This week we launch the inaugural “Midcoast Matters,” a weekly column that will highlight, and celebrate the natural world of Midcoast Maine.
Whether a local nature preserve, or your own backyard, we are surrounded by natural places and landscapes that we cherish and that instill in us a profound sense of place. As a native of the great state of Maine, I have been deeply influenced by time spent outdoors that has influenced my life and led me to be dedicated to protecting it.
In this weekly column, Midcoast Conservancy staff and others will introduce you to our nature preserves, protected lands, and many of your neighbors who made the decision to protect their own land, and how we can all do something to keep this amazing place we call home special and wild. We will feature a variety of voices from the region, each of which represent a deep understanding and appreciation for Midcoast Maine.
Midcoast Conservancy is an innovative conservation organization that protects and restores the vital lands and waters of the Midcoast region on a scale that matters.
You may ask, what does “on a scale that matters” mean? The truth is it is very subjective. Very basically, it means something different to everyone. A scale that matters to one person may be their favorite hiking spot, to another it may be their favorite fishing hole on the Sheepscot River, and another their favorite swimming spot on Damariscotta Lake, or the woods where they grew up exploring or hunting.
Others may find their sense of place on the working waterfronts harvesting clams or oysters, or along the coast soaking lobster pots. Bottom line is there is no wrong answer. The people of Maine all have a great appreciation for the outdoors, the places that hold special meaning to them, and the desire to keep Maine wild!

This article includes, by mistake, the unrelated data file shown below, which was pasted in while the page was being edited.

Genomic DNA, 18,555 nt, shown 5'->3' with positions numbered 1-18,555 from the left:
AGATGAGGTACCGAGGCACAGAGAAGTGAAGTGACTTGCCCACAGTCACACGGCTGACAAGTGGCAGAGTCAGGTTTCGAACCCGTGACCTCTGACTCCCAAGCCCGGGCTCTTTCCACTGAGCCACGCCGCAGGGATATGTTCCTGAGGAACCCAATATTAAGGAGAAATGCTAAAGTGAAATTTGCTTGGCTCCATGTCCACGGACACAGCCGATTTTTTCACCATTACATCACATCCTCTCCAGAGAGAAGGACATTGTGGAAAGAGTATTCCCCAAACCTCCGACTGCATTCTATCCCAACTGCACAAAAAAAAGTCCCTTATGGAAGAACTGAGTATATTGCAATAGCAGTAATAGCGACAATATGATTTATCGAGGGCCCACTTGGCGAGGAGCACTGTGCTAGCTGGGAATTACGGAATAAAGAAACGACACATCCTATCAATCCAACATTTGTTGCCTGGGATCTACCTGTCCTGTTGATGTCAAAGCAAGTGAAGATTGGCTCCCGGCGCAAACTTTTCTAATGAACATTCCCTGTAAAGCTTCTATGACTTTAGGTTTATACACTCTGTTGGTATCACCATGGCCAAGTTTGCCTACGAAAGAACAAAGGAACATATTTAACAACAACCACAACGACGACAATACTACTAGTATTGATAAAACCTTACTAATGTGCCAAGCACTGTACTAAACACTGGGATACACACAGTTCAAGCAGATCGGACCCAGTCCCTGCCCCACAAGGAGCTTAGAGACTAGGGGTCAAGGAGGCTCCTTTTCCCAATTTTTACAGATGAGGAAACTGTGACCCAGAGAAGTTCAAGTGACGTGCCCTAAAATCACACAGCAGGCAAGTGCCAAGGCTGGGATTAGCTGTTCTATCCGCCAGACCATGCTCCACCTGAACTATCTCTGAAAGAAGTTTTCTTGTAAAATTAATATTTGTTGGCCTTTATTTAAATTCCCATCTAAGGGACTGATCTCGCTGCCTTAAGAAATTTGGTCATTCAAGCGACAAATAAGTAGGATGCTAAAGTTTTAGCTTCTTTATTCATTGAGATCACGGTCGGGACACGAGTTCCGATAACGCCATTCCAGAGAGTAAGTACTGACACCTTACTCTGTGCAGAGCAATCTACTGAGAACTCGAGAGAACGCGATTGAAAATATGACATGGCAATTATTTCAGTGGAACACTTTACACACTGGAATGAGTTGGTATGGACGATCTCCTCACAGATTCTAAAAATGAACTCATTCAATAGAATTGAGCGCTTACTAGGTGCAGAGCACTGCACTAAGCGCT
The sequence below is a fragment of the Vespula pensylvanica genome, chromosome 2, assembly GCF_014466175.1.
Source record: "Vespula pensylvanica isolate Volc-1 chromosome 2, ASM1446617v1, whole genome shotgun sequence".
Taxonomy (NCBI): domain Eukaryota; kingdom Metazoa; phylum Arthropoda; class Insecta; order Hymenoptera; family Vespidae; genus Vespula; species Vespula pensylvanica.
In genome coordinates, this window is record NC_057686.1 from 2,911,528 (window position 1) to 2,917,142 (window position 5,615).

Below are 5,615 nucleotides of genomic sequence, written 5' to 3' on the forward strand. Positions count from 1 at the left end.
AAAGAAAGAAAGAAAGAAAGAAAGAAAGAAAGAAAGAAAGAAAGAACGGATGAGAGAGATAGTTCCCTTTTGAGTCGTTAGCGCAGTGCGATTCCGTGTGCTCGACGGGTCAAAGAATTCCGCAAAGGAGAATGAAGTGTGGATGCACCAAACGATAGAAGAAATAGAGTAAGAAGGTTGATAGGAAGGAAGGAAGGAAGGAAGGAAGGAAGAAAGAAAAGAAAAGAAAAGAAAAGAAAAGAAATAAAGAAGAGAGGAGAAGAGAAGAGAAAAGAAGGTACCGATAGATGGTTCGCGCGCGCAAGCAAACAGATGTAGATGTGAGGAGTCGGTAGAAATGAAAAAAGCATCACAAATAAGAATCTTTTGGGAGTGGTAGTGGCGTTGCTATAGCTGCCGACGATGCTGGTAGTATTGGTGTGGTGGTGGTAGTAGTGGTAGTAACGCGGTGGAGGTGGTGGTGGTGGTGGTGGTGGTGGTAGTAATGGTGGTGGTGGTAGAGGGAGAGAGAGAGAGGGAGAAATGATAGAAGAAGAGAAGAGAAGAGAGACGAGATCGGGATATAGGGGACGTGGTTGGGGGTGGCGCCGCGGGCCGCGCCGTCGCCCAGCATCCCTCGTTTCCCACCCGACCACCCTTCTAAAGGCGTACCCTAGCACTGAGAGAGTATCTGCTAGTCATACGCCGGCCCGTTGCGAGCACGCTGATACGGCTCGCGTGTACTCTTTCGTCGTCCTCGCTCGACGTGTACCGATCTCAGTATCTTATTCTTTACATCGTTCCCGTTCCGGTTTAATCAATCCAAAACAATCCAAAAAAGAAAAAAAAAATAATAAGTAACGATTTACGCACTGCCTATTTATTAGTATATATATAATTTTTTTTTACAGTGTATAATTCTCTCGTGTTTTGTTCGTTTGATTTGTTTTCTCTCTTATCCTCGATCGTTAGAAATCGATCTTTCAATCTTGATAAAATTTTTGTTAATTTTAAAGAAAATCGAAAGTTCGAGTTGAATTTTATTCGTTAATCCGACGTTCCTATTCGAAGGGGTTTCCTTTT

At Midcoast Conservancy, we protect these special places by working with our neighbors, municipalities, and a variety of partners to maintain the quality of life here in the Midcoast that is rooted in nature and community.
We work with landowners to find innovative ways to protect their land from the pressures of increasing development, and to maintain these wild places for future generations while realizing economic benefits.
We work to maintain access to our lands through a network of trail systems at over 40 of our preserves from Edgecomb to Liberty and Whitefield to Waldoboro, and provide nature workshops and skill-building activities at places like Hidden Valley Nature Center.
We also work on the water! We monitor the water quality of our local waterways, the Sheepscot and Medomak rivers and Damariscotta Lake, to ensure the waters are clean and safe for swimmers, paddlers, and fisherman. And we work to enhance and restore habitat for the variety of fish species that call the Midcoast home.
However, we cannot do this work alone. The backbone of Midcoast Conservancy, and other local non-profit organizations, is the Midcoast community. We are a community-based organization finding community-oriented solutions to protect the way of life here in the Midcoast.
And, in this space every week, we hope to provide some insights to the power of the natural world, how to get out and enjoy it, and the importance of protecting it to preserve the quality of life in this special region of Maine.
(Pete Nichols is the executive director of Midcoast Conservancy, an innovative conservation organization working to protect and restore vital lands and waters on a scale that matters. For more information, go to midcoastconservancy.org.)